Global BPO Services Provider To Create Additional 600 Full-Time Jobs? Southern hospitality when it comes to customer support convinced Alorica, a global call- and customer-service company, to expand a second significant time in High Point in four months.
Alorica, based in Piedmont Centre business park, said Tuesday it is adding 600 full-time jobs to the 800 full-time positions it has hired since making its first project announcement Nov. 17.
However, where Alorica’s overall workforce is at now remains unclear.
The two expansions represent ripples from the June 30 closing of Alorica’s purchase of Expert Global Solutions. That purchase expanded Alorica’s global workforce to more than 100,000, including nearly 50,000 in the United States at 102 domestic centers.
The local Expert Global workforce of 1,100 that Alorica gained was comprised of temporary, part-time, seasonal and permanent employees, Muchè said.
“Our goal is converting the High Point operations to mostly full-time, permanent positions, with the exception of workers wanting part-time hours and we match them up to create a full-time equivalent,” Alorica spokesman Ken Muchè said.
As such, Alorica officials have told High Point economic officials that the local workforce will be closer to 1,900 and 2,000 by the end of 2017 as former seasonal and temporary Expert job positions are being phased out.
“Our corporate management and key clients have noticed the productivity and care that the High Point workforce has added to the company,” Muchè said.
“There was a recognition that this was one of our best sites in the country and we want to give you more of our business.”
As in November, Muchè said the company is not requesting local or state incentives.
Along with applying online, Muchè encouraged applicants to come to its facility at 4336 Federal Way. He said the company has 1,600 applicants in November, and those that were not hired at that time will have to reapply.
Muchè said the goal is to have the nest 600 positions filled within weeks.
“This was an area where the workforce is already performing at a high level that we want to expand and reward,” Muchè said. “We want employees who want to take care of our customers like they are their neighbors.”
Alorica capitalized on the media attention for its announcement to publicize its pledge to put its customer-service expertise to work for Military Veterans Project, a nonprofit advocacy group focused on getting veterans physical and behavioral health care once they return to the country.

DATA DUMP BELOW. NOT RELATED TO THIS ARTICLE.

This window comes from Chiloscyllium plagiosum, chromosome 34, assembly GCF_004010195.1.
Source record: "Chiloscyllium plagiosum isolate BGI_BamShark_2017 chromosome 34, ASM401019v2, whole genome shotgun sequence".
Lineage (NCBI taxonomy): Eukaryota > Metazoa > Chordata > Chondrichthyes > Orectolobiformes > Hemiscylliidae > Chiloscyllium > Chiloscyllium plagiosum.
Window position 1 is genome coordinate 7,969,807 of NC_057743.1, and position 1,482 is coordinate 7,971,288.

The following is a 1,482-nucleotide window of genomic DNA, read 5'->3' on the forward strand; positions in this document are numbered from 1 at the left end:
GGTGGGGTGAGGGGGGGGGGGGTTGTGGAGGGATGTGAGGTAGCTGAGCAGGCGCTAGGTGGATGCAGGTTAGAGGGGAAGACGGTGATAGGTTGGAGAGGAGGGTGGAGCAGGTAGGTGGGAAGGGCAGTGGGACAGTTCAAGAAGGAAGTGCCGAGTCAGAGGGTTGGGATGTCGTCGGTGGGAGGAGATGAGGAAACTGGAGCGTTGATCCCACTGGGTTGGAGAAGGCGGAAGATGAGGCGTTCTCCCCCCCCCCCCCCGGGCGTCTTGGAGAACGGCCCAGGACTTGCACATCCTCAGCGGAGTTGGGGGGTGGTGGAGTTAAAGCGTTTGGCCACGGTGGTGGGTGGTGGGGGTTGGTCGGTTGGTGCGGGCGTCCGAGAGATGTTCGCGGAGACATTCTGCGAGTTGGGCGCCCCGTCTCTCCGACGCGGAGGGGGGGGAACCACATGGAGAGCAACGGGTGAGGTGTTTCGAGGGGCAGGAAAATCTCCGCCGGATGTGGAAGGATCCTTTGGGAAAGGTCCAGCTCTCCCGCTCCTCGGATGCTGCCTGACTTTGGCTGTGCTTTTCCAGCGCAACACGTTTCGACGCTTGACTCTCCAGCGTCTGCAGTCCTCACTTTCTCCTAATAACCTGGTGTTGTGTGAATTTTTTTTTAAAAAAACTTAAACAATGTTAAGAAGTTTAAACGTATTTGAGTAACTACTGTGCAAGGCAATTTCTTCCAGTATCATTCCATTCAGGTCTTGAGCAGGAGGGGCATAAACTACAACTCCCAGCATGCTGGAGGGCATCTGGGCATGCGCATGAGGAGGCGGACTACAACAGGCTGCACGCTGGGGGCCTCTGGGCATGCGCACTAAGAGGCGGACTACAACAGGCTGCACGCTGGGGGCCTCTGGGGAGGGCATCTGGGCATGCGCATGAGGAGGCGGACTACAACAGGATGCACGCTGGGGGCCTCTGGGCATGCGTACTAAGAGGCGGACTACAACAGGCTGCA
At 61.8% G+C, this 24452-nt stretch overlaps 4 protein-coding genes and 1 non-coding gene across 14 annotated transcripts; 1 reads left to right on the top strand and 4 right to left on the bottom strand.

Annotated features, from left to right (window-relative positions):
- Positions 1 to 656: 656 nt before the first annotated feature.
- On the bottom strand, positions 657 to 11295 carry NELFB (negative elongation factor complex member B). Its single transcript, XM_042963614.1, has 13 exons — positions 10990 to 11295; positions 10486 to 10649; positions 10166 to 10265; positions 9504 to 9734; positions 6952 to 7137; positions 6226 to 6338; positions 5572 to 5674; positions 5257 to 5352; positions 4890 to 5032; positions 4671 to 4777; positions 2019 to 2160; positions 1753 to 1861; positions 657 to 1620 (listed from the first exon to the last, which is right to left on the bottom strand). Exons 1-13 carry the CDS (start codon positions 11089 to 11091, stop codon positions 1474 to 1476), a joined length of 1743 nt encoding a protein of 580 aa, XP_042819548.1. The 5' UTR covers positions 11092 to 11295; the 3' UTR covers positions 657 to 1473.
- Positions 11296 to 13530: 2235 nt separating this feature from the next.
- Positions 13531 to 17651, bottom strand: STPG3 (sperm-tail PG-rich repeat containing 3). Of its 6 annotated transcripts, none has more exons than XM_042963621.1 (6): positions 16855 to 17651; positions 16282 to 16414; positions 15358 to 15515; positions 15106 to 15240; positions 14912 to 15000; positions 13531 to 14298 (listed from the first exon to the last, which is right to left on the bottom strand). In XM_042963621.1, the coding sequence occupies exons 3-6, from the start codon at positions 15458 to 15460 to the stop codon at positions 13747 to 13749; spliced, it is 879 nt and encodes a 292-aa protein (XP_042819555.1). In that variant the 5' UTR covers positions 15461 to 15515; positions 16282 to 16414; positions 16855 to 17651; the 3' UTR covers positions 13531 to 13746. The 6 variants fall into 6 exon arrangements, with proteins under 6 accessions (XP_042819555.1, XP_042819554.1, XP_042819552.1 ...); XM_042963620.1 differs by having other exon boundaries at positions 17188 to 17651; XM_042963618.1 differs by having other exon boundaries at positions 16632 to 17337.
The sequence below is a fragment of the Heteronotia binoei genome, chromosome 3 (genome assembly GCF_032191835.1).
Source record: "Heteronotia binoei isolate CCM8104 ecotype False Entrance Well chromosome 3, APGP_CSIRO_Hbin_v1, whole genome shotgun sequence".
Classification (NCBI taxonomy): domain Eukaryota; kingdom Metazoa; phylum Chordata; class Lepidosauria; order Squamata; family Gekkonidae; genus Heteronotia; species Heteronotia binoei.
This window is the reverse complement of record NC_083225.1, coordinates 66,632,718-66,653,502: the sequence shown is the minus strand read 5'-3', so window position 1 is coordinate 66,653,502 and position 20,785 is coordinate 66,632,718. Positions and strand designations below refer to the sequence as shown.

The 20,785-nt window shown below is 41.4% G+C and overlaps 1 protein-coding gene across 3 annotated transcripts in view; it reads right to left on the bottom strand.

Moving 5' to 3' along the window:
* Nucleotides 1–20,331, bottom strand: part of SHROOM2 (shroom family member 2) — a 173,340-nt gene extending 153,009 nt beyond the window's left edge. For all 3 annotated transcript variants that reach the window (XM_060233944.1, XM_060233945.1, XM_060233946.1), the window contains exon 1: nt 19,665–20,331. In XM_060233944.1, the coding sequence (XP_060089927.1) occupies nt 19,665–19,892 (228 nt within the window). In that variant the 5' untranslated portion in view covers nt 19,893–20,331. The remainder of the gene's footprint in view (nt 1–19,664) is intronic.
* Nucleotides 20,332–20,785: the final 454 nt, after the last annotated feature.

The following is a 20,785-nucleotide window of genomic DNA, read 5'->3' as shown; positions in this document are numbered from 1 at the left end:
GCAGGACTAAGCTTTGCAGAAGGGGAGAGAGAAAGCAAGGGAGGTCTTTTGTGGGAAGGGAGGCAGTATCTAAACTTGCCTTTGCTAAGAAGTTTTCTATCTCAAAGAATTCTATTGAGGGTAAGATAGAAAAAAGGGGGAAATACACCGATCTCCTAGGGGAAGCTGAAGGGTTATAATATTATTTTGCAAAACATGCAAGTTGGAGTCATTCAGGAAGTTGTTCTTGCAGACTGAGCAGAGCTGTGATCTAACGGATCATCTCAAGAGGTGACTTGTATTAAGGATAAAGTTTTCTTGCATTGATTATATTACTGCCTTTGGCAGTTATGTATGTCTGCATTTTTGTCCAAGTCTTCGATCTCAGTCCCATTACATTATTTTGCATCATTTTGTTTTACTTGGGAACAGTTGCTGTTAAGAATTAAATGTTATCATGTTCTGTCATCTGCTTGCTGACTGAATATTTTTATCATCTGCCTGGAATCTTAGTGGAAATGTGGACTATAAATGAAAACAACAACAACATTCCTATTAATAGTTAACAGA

The group placed military boots inserted American flags and a photograph of a veteran in front of the podium as symbols of the suicide rate among veterans upon returning home.
Muchè said Alorica employees will volunteer to place phone calls and social media messages in the Triad to raise awareness and donations for the group.
The Alorica projects represent the second largest in recent High Point history in terms of pledged jobs, trailing NationsBank (now Bank of America Corp.) and 1,900 jobs in 1993.
It now exceeds the 900 jobs in 2010 by Ralph Lauren Corp.
However, Ralph Lauren had 2,843 full-time and full-time equivalent workers in High Point as of December 2015, according to the city economic agency.
Muchè was again tight lipped about most of Alorica’s local operations, declining to identify corporate customers except to say many were in the e-commerce side of retail, along with financial services, transportation, telecommunications and health care.
He declined again to provide a wage range except to say “it is very competitive” for the local market — such as that 10 cents an hour could make a hiring difference — and that 99 percent are full-time positions.
Muchè said while its operations primarily handle phone calls, it also handles client emails and social media messages. He envisioned in the near future employees would be handling video chats.
“We provide what our clients say they want in customer service and engagement, taking a wider view as technology evolves with our clients,” Muchè said.
“We have proven ourselves, locally and companywide, to have earned additional business from these clients, which is the main reason behind the expansion.”
Although previous call-center experience is welcome, Muchè said Alorica has a multi-week training process that has proven valuable in bringing in workers from other fields. For example, he said applicants with retail sales experience are valuable in providing services to retail clients.
Alorica, after buying Expert Global, became the largest call-center operation in the country and third largest worldwide with $2.4 billion in annual revenue and 147 centers.
Alorica announced plans Nov. 2 to add more than 8,000 employees in the Philippines. Muchè said it is also hiring at facilities in Kentucky, Indiana, New Mexico and Virginia.
That level of domestic and global critical mass has given Guilford County economic officials confidence that Alorica would be successful in expanding after the county’s loss of thousands of jobs related to the closing of call centers by American Express and Citigroup.
Gov. Roy Cooper praised the cooperation between Greensboro and High Point’s economic development and elected officials. The cities have combined some economic efforts into the Guilford County Economic Development Alliance.
“This project is recognition that old rivalries between cities and counties can’t continue to exist when there is global competition,” Cooper said.
“Here’s an example of coming together to compete and win.”